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2d glOrtho - Low precision

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Hi guys, 
I am trying to draw an axis for a 2d-plot.
Specifically I am trying to draw the ticks on that axis.
Unfortunately I ran into some precision problems. As soon as the range between min and max exceeds single precision (32 bit float)
the ticks are fucked up or all drawn at the same position.

Example: m_NiceMin = 1.1111111 and m_NiceMax = 1.1111112
In double precision there is no problem, in single precision it is all 1.1111112 and therefore drawn in the same place.

Here is my code. Hope you can help me out. 

// Set drawing area
_u32 AxisWidth = m_ControlRect.Width() - 2*BorderSize - YAxisWidth;
glViewport(BorderSize + YAxisWidth, // X0
BorderSize, // Y0
AxisWidth, // Width
m_BaseSize + AxisTitleSize // Height

glOrtho(m_NiceMin, m_NiceMax, 0, 1, -1, 1); 

// Draw the ticks on the right side of the axis
double CurrentTick = m_NiceMin + m_TickSpacing;
for (_u32 i = 1; i < Ticks; i++)
// Draw tick line
glVertex2d(CurrentTick, 1);
glVertex2d(CurrentTick, 0.8);

CurrentTick += m_TickSpacing;

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I'm not sure what it is you want assistance with. You are aware that the problem happens when you pass the precision of a float, and you have a working solution by switching to double. If I understand that right, then it sounds like there is no problem.

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Ah sorry I didn't say that explicitly.


m_NiceMin and m_NiceMax are double as well. I am not using float in a single location - its all double.

I can see all that in the debugger. All variables such as m_NiceMin, m_NiceMax and CurrentTick are double and have the correct value throughout the loop. Until it is drawn to the screen. There it is all fucked up.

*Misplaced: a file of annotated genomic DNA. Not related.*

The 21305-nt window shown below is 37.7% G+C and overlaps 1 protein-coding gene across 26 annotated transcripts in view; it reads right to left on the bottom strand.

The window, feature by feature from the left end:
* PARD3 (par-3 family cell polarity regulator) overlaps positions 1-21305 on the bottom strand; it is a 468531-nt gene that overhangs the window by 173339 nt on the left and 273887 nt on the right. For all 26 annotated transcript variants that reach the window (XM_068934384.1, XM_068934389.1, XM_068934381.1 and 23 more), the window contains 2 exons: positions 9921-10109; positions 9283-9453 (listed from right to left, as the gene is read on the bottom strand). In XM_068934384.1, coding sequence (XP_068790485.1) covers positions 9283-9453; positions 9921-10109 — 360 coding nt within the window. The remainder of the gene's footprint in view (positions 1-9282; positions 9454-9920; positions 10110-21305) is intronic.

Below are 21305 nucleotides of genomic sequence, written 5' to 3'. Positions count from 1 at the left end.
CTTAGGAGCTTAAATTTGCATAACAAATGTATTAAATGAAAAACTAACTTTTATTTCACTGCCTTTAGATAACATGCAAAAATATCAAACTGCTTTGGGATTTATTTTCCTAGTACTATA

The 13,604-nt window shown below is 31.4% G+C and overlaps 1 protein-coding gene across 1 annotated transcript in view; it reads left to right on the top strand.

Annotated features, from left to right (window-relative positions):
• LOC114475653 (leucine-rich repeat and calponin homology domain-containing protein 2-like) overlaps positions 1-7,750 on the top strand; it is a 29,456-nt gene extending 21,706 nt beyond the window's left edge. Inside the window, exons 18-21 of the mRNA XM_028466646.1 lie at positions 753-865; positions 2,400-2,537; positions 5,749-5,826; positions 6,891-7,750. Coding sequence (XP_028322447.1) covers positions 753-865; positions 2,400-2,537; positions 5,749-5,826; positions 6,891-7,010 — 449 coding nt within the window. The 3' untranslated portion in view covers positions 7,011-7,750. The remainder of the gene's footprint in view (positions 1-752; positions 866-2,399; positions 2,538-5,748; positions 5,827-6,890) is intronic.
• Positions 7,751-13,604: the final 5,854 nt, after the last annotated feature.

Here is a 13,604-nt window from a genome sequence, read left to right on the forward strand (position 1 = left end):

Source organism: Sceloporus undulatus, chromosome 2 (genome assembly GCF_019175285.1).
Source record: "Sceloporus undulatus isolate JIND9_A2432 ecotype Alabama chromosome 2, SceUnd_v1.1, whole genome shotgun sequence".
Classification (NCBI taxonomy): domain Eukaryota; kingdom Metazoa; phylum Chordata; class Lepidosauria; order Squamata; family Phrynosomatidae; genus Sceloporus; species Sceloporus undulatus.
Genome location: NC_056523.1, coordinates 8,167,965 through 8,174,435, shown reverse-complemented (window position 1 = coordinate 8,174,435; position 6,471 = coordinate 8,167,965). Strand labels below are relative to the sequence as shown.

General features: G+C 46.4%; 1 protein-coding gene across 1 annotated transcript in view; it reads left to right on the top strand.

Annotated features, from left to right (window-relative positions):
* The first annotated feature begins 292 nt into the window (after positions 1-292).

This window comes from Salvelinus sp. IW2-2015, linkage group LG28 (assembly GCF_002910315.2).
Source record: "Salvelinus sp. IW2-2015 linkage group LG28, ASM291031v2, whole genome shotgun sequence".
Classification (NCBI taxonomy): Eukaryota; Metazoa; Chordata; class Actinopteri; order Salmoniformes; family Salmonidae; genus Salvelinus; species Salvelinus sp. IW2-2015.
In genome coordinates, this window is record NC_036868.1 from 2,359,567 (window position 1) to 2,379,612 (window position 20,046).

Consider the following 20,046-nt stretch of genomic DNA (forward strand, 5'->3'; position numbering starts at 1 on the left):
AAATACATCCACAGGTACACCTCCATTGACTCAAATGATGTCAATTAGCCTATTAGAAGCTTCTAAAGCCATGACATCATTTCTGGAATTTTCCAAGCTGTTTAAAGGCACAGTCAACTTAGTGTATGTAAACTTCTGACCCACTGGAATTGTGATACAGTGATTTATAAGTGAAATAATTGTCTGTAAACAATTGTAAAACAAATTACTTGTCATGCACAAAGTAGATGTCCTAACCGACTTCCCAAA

I added two images where you can see what the problem looks like.



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If your driver is working with floats internally instead of doubles, which is more than likely, then you are ultimately limited by the float even if your calculations are in higher precision. There really is nothing you can do about that in itself.


If double gives you enough precision for internal calculations, then I suggest you do it all in doubles and skip all of OpenGL's internal calculations. In this case, it basically means you do the coordinate transform yourself in double precision, and then pass coordinates with a more sensible range to OpenGL. Something along these lines:

glOrtho(0, 1, 0, 1, -1, 1); 
double offset = m_NiceMin;
double range = (m_NiceMax-m_NiceMin);

glVertex2d((CurrentTick-offset)/range, 1);

edit: Clarification; I don't mean to skip OpenGL's internal calculations as in entirely bypassing it, but skipping the precision-demanding calculations and passing data that has enough precision for a float that OpenGL can continue to work with.

Edited by Brother Bob

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That really solved my problem. I thought I tried something along those lines before and had other problems.

But this time it worked!


Thanks a million!

Edited by xift

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